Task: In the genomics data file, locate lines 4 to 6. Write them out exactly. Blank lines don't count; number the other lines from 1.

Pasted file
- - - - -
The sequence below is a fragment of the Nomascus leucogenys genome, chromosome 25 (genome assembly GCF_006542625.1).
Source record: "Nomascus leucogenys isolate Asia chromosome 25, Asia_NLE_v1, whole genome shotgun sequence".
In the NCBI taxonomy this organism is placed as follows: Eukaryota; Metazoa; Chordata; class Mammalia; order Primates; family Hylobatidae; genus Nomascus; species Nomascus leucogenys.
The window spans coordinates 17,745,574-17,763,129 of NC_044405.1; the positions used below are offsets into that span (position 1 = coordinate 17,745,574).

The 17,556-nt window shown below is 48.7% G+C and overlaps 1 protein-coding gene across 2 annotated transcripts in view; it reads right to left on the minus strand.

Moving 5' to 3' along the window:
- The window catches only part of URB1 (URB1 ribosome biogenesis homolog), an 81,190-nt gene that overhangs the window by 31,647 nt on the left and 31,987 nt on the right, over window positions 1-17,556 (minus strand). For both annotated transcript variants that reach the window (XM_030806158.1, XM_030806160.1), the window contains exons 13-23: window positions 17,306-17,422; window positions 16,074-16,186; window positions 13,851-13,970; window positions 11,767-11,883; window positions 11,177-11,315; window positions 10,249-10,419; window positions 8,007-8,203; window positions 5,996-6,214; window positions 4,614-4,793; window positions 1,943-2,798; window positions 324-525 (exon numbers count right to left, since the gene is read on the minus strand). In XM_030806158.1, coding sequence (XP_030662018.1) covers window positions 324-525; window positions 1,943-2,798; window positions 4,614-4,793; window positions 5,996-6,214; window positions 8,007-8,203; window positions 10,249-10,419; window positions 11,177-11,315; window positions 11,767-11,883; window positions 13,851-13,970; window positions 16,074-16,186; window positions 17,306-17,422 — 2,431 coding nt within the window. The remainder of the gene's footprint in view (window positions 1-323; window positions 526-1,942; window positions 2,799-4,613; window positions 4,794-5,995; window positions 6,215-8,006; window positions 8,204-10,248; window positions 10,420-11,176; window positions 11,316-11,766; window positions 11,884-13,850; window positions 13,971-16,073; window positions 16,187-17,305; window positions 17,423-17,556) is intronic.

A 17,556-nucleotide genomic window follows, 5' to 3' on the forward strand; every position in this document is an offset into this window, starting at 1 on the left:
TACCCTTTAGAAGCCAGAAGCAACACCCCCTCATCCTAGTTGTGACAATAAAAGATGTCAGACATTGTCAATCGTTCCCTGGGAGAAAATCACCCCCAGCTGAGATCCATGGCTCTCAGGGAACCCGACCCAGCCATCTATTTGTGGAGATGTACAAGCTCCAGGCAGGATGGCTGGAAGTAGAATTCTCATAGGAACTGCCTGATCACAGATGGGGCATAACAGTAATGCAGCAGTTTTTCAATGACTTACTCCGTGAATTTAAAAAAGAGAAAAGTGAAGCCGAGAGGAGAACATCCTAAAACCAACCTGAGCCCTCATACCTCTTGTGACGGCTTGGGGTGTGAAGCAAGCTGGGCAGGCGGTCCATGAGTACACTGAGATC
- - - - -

The window spans coordinates 17,745,574-17,763,129 of NC_044405.1; the positions used below are offsets into that span (position 1 = coordinate 17,745,574).

The 17,556-nt window shown below is 48.7% G+C and overlaps 1 protein-coding gene across 2 annotated transcripts in view; it reads right to left on the minus strand.

Moving 5' to 3' along the window: